Ivan
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    Default Re: Brazilian rosewood for mandolins?



    My Fischbach flat back mandolin, with rosewood back and sides.

    It has a great balance of brightness and bass, so in this case rosewood worked out very well.

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  27. #17
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    Default Re: Brazilian rosewood for mandolins?

    Quote Originally Posted by Dave Hanson View Post
    My Paul Shippey has rosewood back and sides, it sounds superb.

    Dave H
    Thanks for putting Paul Shippey on my radar - he makes beautiful instruments. I don't think I've seen them pop in the classifieds, but I probably overlooked them
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    Default Re: Brazilian rosewood for mandolins?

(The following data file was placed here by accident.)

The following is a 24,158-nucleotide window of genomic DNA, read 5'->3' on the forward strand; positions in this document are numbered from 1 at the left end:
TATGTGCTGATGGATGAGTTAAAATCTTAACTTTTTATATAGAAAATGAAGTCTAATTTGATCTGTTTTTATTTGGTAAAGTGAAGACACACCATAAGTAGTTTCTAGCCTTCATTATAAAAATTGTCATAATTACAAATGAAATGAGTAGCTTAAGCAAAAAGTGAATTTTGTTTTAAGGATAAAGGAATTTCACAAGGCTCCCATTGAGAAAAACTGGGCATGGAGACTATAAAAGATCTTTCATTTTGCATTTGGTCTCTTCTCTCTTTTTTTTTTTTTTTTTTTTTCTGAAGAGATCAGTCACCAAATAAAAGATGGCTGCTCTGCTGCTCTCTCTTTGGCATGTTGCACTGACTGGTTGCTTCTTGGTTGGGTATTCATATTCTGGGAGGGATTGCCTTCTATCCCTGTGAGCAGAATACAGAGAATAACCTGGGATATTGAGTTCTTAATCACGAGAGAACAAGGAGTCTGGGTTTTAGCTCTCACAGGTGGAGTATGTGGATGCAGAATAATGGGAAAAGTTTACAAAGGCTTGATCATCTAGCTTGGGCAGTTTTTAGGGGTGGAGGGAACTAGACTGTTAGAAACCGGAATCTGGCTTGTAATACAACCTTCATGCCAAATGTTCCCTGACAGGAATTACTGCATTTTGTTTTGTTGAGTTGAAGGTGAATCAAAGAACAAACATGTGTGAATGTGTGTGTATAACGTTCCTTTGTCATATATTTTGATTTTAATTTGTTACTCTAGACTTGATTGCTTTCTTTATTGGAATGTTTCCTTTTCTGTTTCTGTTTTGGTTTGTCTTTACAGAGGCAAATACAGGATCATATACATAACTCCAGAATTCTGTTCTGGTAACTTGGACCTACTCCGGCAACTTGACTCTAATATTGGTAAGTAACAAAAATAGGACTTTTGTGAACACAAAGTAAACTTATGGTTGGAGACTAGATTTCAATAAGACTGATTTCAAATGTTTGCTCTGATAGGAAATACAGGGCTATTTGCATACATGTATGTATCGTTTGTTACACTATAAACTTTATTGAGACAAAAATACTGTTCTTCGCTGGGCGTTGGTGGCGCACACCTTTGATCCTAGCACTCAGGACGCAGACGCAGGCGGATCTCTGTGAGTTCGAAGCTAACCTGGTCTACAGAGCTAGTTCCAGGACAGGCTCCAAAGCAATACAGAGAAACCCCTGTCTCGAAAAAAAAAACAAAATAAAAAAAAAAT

Nope. Impossible...."whole lotta nuthin'..."

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    Default Re: Brazilian rosewood for mandolins?

    The modest but good sounding flattop Big Muddy M-4 uses what he calls Bolivian rosewood.
    Jim

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    Default Re: Brazilian rosewood for mandolins?

    Quote Originally Posted by grandcanyonminstrel View Post
    Nope. Impossible...."whole lotta nuthin'..."
    ok. that explains it
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  32. #21
    Bob Remington
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    Default Re: Brazilian rosewood for mandolins?